Etymology
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flog (v.)
1670s, slang, of uncertain origin. Perhaps a schoolboy shortening of Latin flagellare "flagellate" (see flagellum); Century Dictionary suggests perhaps from a Low German word "of homely use, of which the early traces have disappeared." OED finds it presumably onomatopoeic. Figurative use from 1800. Related: Flogged; flogging.
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flogging (n.)
1793, verbal noun from flog (v.). Earlier in the same sense was floggation (1680s).
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cane (v.)
"to beat or flog with a walking stick," 1660s, from cane (n.). Related: Caned; caning.
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horse-whip (n.)
also horsewhip, 1690s, from horse (n.) + whip (n.). As a verb, "to flog with a horse-whip," from 1768. Related: Horse-whipped; horse-whipping.
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birch (v.)
"to flog," 1830, from the noun in the sense "bunch of birch twigs used for flogging" (1640s); see birch (n.). Related: Birched; birching.
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cat-o'-nine-tails (n.)

"nine pieces of knotted cord fastened to a handle and used to flog the bare back," 1690s, probably so called in reference to its "claws." It was a legal instrument of punishment in British Navy until 1881.

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lame (v.)

"to make lame," c. 1300, from Proto-Germanic *lamejanan (source also of Old Saxon lemon, Old Frisian lema, Dutch verlammen, German lähmen, Old Norse lemja "thrash, flog, beat; to lame, disable"), from the root of lame (adj.). Related: Lamed; laming.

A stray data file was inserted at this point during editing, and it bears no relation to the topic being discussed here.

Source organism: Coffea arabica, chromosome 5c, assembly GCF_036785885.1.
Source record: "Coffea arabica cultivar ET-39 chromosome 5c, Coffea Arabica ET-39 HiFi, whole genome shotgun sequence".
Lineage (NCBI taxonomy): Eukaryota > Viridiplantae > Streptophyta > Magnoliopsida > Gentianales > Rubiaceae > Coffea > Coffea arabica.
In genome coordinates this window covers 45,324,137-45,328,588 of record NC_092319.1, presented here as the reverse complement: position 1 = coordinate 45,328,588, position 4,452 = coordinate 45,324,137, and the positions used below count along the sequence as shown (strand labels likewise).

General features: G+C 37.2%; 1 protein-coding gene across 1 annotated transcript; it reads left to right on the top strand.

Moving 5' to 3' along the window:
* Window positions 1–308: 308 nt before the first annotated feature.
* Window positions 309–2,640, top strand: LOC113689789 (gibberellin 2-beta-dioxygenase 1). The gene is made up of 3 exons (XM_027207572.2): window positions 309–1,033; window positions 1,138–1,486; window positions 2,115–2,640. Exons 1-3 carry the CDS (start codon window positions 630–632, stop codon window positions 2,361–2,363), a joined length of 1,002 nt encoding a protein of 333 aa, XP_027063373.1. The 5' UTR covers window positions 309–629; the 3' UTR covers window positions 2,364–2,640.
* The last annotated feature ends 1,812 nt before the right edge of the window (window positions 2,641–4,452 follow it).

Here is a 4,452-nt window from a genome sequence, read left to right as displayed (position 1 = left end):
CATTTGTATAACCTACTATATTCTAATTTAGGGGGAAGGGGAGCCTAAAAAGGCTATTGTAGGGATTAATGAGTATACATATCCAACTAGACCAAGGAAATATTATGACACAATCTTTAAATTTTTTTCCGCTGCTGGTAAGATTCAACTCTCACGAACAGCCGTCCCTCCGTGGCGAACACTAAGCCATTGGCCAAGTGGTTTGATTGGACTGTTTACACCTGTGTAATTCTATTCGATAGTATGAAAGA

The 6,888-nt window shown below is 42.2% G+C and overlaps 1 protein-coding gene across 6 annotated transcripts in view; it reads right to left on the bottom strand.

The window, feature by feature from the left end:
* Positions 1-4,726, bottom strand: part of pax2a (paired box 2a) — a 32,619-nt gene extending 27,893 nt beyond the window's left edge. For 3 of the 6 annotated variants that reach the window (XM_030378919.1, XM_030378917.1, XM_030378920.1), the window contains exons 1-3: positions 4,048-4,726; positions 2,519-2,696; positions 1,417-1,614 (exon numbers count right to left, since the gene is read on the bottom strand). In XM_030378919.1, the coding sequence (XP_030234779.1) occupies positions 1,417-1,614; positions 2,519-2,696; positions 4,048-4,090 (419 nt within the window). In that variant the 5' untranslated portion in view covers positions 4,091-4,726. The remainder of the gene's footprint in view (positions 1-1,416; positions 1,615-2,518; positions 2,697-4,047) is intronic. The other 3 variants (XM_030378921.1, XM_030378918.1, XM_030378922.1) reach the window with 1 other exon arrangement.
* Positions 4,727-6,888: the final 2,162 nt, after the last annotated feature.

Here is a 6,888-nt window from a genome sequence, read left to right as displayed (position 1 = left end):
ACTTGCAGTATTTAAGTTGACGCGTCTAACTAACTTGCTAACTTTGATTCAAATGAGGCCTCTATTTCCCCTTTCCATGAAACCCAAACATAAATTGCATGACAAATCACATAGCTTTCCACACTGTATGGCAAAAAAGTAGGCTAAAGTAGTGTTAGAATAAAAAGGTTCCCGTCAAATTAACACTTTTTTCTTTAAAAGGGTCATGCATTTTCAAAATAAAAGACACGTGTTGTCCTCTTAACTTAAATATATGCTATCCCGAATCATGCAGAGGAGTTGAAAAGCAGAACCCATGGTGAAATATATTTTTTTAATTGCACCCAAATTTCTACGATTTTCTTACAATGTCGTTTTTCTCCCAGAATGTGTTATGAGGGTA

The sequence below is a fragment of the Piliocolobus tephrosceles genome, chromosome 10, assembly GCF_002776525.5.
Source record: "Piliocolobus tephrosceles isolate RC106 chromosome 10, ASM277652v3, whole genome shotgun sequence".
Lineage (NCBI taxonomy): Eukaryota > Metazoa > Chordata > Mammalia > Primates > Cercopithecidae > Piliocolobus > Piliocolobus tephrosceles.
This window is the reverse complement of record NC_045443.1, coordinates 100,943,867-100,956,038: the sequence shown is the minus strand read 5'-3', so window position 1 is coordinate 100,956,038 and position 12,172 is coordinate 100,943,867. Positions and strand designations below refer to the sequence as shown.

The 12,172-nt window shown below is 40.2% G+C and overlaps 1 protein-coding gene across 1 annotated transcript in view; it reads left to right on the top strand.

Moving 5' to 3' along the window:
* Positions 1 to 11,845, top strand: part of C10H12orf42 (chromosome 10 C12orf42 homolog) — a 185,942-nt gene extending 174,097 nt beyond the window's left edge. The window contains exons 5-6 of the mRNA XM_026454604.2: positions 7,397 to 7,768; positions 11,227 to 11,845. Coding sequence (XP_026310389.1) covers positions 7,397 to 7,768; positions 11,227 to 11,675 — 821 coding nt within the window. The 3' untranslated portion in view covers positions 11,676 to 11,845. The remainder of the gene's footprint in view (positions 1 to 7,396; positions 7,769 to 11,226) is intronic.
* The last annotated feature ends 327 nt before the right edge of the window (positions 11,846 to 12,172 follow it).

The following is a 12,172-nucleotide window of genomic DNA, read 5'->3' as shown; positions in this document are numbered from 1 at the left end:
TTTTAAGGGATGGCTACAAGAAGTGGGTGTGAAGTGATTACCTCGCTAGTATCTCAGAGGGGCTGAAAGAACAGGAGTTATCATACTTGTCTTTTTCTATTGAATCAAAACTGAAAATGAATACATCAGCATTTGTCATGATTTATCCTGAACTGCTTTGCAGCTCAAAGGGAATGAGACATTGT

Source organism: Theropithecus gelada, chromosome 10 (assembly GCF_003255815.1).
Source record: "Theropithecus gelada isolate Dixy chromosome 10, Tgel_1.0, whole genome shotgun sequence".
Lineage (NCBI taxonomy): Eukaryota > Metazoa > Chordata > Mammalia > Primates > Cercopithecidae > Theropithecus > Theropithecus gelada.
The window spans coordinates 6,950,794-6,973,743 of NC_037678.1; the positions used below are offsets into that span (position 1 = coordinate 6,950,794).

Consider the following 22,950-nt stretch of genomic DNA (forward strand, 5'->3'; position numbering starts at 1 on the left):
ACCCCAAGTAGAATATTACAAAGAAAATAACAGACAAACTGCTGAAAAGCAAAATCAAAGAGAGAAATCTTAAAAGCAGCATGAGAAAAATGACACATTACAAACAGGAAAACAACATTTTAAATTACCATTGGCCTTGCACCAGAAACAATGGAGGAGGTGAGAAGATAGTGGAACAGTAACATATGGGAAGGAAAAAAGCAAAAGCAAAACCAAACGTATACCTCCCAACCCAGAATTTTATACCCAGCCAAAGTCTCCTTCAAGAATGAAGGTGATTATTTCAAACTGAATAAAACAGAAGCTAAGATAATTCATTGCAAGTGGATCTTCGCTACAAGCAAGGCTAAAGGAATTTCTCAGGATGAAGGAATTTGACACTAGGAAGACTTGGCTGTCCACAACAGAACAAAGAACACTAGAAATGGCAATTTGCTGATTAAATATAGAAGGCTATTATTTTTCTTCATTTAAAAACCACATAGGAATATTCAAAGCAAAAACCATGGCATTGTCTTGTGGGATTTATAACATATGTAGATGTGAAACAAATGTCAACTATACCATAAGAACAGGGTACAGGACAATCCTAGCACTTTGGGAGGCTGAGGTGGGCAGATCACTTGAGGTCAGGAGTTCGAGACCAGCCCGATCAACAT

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baste (v.3)
"beat with a stick, thrash," 1530s, perhaps from the cookery sense of baste (v.2) or from Old Norse beysta "to beat" or a similar Scandinavian source (such as Swedish basa "to beat, flog," bösta "to thump"), from Proto-Germanic *baut-sti-, from PIE root *bhau- "to strike."
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flay (v.)

Old English flean "to skin, to flay" (strong verb, past tense flog, past participle flagen), from Proto-Germanic *flahan (source also of Middle Dutch vlaen, Old High German flahan, Old Norse fla), from PIE root *pl(e)ik-, *pleik- "to tear, rend" (source also of Lithuanian plėšti "to tear"). Related: Flayed; flaying.

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bash (v.)
"to strike violently," 1640s, perhaps of Scandinavian origin, from Old Norse *basca "to strike" (cognate with or otherwise related to Swedish basa "to baste, whip, flog, lash," Danish baske "to beat, strike, cudgel"); or the whole group might be independently derived and echoic. Figurative sense of "abuse verbally or in writing" is from 1948. Related: Bashed; bashing.
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